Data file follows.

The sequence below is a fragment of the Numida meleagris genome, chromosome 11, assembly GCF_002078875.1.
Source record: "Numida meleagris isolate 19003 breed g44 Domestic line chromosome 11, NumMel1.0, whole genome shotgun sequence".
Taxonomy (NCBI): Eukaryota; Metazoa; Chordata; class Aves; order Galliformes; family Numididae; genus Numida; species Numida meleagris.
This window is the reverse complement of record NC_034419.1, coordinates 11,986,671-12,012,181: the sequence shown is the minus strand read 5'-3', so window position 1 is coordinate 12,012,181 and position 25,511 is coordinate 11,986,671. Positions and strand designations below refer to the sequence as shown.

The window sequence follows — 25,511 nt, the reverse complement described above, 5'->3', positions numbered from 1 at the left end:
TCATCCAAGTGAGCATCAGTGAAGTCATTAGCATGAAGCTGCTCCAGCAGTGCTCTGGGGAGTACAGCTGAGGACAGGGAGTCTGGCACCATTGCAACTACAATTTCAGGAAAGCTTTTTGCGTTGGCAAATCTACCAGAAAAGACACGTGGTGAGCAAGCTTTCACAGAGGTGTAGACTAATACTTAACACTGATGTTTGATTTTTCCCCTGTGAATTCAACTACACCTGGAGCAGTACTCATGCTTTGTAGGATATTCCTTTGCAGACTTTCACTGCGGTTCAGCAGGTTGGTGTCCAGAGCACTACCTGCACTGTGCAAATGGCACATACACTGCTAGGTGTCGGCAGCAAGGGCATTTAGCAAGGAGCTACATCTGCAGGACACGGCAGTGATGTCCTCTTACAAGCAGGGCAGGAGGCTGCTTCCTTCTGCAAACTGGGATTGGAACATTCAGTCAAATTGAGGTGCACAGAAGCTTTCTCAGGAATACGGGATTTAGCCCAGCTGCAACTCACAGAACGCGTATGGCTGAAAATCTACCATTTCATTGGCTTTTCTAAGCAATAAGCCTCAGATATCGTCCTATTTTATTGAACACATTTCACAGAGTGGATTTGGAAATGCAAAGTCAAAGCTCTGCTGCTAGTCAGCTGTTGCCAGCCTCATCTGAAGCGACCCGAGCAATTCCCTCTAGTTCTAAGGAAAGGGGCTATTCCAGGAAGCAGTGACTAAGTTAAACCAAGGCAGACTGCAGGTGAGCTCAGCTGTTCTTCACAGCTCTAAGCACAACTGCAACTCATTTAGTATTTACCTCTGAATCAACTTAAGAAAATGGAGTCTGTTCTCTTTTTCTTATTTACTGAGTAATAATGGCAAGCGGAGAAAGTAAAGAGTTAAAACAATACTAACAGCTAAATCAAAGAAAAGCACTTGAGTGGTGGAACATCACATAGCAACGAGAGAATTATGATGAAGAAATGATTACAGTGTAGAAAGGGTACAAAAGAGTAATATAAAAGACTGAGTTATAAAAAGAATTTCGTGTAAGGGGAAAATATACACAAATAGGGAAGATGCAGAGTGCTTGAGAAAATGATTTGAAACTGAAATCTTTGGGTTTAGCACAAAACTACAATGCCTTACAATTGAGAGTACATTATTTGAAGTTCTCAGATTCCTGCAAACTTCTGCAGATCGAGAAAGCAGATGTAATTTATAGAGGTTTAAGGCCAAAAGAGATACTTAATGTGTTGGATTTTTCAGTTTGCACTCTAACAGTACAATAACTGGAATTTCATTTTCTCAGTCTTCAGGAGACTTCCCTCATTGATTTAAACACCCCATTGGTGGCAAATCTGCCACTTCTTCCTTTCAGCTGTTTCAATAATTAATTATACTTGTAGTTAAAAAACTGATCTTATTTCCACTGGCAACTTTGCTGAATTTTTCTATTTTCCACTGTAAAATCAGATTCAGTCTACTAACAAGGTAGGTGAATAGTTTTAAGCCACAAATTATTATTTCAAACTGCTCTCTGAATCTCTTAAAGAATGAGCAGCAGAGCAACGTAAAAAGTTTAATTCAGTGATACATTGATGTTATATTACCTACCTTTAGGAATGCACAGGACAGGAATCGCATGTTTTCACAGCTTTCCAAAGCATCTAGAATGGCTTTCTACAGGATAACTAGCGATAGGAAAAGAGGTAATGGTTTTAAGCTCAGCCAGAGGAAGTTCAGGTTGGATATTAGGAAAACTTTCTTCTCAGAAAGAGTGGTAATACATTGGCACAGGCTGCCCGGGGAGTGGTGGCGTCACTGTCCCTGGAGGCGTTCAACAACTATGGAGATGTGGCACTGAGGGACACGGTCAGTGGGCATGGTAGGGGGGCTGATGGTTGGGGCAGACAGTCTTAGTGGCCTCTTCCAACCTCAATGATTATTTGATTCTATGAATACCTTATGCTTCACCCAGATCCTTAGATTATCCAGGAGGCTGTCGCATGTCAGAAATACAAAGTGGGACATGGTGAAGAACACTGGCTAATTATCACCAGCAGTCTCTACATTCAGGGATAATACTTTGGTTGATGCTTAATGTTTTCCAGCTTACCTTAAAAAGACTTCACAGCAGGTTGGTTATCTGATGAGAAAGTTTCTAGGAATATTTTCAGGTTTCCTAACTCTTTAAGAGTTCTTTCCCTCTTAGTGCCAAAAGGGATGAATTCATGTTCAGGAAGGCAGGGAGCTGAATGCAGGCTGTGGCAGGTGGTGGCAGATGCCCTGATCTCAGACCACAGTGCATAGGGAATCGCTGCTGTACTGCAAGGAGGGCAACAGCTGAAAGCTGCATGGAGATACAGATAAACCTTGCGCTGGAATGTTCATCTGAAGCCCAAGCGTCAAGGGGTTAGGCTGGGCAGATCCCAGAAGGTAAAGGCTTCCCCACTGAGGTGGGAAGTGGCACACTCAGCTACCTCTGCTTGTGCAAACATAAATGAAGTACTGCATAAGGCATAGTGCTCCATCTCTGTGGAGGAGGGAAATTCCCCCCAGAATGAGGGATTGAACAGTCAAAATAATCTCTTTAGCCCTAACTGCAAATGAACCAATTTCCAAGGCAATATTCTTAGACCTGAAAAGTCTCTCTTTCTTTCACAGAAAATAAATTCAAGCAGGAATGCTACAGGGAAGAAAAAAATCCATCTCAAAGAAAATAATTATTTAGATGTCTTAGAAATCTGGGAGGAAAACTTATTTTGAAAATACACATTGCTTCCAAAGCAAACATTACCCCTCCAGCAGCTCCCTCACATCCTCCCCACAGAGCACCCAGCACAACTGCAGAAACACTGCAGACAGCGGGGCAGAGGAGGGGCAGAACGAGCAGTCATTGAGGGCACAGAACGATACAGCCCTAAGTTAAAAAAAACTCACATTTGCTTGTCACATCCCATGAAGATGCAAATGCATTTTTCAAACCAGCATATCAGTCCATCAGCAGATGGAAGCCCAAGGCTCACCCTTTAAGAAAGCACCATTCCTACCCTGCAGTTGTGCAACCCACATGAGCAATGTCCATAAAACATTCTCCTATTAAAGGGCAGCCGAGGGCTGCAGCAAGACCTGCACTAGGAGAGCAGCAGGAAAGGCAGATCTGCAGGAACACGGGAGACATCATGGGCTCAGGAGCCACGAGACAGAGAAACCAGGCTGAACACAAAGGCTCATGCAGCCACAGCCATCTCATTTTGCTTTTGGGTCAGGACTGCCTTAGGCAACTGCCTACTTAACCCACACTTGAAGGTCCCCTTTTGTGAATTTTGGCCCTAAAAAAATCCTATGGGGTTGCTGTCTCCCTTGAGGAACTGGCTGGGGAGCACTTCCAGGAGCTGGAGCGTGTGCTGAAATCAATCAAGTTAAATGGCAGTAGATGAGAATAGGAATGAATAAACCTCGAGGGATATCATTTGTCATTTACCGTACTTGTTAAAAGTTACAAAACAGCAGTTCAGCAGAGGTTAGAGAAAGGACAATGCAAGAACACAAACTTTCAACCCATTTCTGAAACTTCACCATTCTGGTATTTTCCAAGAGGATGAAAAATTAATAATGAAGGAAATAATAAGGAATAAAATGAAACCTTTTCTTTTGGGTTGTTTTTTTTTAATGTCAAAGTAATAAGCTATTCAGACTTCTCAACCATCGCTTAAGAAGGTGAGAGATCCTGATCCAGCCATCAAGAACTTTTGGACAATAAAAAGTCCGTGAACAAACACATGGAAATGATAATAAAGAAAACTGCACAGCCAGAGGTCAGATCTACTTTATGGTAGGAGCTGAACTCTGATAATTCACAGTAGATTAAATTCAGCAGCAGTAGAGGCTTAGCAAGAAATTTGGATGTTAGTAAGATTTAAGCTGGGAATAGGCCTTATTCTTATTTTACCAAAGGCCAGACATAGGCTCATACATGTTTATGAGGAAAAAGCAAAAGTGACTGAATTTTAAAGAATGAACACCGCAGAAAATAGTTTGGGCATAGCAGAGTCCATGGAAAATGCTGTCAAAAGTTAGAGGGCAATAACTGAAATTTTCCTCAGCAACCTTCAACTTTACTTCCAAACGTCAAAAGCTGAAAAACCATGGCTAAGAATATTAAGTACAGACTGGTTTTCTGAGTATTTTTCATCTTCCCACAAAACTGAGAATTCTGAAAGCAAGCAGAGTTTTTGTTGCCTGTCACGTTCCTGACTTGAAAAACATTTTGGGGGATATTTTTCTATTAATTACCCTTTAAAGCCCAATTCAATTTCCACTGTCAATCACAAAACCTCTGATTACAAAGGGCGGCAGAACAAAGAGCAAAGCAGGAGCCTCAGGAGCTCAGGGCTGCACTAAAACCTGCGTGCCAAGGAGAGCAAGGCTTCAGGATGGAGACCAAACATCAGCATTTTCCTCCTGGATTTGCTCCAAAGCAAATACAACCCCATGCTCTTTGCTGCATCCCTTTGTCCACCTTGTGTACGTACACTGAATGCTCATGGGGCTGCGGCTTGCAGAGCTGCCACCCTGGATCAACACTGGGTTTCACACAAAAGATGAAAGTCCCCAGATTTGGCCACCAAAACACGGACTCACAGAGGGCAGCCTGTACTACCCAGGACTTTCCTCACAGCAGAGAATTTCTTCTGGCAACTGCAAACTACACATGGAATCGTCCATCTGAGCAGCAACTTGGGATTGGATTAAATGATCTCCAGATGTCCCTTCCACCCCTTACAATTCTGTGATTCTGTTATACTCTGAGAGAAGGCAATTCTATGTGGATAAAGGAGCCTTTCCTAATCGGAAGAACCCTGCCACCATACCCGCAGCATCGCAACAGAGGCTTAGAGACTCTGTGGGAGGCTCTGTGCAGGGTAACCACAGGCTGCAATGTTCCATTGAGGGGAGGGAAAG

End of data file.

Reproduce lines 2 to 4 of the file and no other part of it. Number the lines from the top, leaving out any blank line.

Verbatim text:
Source record: "Numida meleagris isolate 19003 breed g44 Domestic line chromosome 11, NumMel1.0, whole genome shotgun sequence".
Taxonomy (NCBI): Eukaryota; Metazoa; Chordata; class Aves; order Galliformes; family Numididae; genus Numida; species Numida meleagris.
This window is the reverse complement of record NC_034419.1, coordinates 11,986,671-12,012,181: the sequence shown is the minus strand read 5'-3', so window position 1 is coordinate 12,012,181 and position 25,511 is coordinate 11,986,671. Positions and strand designations below refer to the sequence as shown.